Through it all, Knapp said he wouldn't change a thing about the past.

“My frustration in life was golf and in the pantheon of frustration that's a pretty small thing,” Knapp said. “I'm not some person in a third-world country waking up without food. I didn't just lose everything like some of those people did in Houston (due to Hurricane Harvey).

“It's important to understand the context of it. Looking back, would I have ever taken a different way? The answer is no, I would not. I hope now that I've won I can use it as platform to help people that need it.”

The Senior Amateur win earned Knapp numerous exemptions. He's locked into the Senior Amateur for 10 years, the Mid-Am for three years, the U.S. Senior Open for two years, the U.S. Amateur for two years and a U.S. Open sectional qualifier next year.

Those exemptions are important given that Knapp almost didn't qualify for the Senior Amateur. He edged Paul Schlachter by one shot at The Club at Nevillewood in August to obtain the only qualifying spot.

“The qualifier could've gone one way or another and it went my way,” Knapp said. “I still remember that day very distinctly. It's so competitive and so difficult to even get to these events like the US Amateur, the Mid-Am and the Senior Amateur. To get a hall pass and to know you're going to be there is such a benefit.”

Knapp still has one more event left on the calendar, the US Mid-Am in Atlanta in October. It'll be his first trip to the Mid-Am since his loss to Smith in 2012. The winner of the Mid-Am gets an invitation to The Masters in April.

“When I left in 2012 I didn't know if I was ever going to get back there, so I'm going to go down there to play, have fun and rejoice the fact that I'm in the tournament,” Knapp said. “But once match play comes we're going to go for it.”

Jerin Steele is a freelance writer.

TribLIVE commenting policy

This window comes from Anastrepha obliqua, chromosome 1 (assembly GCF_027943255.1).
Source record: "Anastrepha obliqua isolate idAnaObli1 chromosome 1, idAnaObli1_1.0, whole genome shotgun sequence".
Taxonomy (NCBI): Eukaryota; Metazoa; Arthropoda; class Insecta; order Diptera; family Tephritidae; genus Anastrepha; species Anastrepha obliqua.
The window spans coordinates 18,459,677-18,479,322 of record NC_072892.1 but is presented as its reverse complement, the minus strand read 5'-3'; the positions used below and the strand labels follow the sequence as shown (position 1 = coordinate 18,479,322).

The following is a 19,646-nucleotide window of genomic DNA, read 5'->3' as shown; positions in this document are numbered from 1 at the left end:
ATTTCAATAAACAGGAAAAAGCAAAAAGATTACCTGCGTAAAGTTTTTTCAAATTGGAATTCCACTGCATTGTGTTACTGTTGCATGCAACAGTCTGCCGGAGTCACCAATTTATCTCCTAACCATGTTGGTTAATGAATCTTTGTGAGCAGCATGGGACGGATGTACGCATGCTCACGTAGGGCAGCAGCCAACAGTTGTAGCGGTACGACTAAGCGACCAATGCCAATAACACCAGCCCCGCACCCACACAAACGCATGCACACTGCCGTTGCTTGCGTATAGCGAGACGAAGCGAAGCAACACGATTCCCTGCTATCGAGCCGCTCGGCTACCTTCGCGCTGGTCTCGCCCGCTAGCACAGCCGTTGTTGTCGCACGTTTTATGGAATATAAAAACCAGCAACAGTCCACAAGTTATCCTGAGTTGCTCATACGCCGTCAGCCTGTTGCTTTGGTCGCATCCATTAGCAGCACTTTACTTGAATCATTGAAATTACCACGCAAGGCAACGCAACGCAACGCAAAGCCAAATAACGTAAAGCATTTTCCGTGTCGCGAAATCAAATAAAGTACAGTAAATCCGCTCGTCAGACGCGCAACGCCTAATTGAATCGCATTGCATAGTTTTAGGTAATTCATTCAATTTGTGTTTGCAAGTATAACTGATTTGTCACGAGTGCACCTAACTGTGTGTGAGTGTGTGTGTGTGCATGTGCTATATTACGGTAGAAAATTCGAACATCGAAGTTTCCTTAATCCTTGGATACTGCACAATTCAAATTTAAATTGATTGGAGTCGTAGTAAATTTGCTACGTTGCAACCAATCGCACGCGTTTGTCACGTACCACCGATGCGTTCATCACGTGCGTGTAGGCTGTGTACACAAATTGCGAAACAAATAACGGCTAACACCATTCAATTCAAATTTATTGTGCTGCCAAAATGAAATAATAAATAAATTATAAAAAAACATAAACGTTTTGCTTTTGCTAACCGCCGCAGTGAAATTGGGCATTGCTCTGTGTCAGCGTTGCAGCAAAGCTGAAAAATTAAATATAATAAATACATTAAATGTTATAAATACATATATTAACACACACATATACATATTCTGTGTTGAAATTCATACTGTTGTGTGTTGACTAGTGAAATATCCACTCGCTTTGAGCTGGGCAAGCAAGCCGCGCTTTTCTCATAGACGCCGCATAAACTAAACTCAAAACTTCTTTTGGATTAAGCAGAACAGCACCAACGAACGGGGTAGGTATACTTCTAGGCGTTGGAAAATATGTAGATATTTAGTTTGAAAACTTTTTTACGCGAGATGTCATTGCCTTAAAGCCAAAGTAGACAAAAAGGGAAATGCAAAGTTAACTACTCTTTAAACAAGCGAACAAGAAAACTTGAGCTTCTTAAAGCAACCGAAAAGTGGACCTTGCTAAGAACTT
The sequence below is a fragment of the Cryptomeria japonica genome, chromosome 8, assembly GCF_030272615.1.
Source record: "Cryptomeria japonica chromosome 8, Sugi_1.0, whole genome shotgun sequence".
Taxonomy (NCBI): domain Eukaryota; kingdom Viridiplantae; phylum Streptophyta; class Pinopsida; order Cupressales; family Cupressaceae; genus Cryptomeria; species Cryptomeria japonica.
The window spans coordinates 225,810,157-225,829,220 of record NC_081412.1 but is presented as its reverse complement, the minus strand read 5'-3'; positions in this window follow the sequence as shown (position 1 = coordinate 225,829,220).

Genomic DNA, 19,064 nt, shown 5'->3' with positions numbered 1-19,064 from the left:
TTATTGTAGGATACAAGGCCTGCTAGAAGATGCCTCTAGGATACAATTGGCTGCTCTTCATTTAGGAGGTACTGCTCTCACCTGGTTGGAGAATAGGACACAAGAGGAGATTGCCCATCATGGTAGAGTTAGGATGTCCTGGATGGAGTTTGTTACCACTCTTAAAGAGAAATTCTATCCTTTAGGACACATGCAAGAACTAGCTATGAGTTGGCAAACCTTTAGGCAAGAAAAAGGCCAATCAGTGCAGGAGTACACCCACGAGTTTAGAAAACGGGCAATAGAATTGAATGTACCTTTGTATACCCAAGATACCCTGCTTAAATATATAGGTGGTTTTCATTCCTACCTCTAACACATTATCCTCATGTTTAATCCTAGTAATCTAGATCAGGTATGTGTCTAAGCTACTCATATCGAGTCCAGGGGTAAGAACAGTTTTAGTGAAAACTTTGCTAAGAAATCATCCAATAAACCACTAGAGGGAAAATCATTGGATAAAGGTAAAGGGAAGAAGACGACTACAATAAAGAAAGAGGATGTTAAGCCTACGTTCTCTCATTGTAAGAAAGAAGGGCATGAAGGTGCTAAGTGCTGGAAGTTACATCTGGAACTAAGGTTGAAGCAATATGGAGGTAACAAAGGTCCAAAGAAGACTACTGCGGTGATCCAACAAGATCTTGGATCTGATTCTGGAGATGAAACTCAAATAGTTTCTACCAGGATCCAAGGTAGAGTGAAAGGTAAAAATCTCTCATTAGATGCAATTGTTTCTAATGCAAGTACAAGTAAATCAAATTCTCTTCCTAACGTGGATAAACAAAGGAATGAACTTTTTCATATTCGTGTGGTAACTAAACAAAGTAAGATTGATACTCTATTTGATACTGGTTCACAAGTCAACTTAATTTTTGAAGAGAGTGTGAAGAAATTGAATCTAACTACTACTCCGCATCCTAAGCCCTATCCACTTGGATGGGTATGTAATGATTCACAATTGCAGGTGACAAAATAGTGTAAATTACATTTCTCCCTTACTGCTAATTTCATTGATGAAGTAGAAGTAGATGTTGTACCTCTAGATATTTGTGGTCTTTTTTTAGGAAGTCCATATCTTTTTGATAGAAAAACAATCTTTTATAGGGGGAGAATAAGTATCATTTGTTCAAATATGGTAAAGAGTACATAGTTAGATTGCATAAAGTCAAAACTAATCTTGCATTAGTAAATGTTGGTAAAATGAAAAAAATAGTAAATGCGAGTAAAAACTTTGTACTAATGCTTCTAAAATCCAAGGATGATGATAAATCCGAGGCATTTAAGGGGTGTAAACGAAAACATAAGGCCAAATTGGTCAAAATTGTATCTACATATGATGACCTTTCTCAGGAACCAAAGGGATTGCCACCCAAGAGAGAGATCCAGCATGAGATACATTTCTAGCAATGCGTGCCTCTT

You are solely responsible for your comments and by using TribLive.com you agree to our Terms of Service.

We moderate comments. Our goal is to provide substantive commentary for a general readership. By screening submissions, we provide a space where readers can share intelligent and informed commentary that enhances the quality of our news and information.

While most comments will be posted if they are on-topic and not abusive, moderating decisions are subjective. We will make them as carefully and consistently as we can. Because of the volume of reader comments, we cannot review individual moderation decisions with readers.

We value thoughtful comments representing a range of views that make their point quickly and politely. We make an effort to protect discussions from repeated comments either by the same reader or different readers

We follow the same standards for taste as the daily newspaper. A few things we won't tolerate: personal attacks, obscenity, vulgarity, profanity (including expletives and letters followed by dashes), commercial promotion, impersonations, incoherence, proselytizing and SHOUTING. Don't include URLs to Web sites.

We do not edit comments. They are either approved or deleted. We reserve the right to edit a comment that is quoted or excerpted in an article. In this case, we may fix spelling and punctuation.

We welcome strong opinions and criticism of our work, but we don't want comments to become bogged down with discussions of our policies and we will moderate accordingly.

We appreciate it when readers and people quoted in articles or blog posts point out errors of fact or emphasis and will investigate all assertions. But these suggestions should be sent via e-mail. To avoid distracting other readers, we won't publish comments that suggest a correction. Instead, corrections will be made in a blog post or in an article.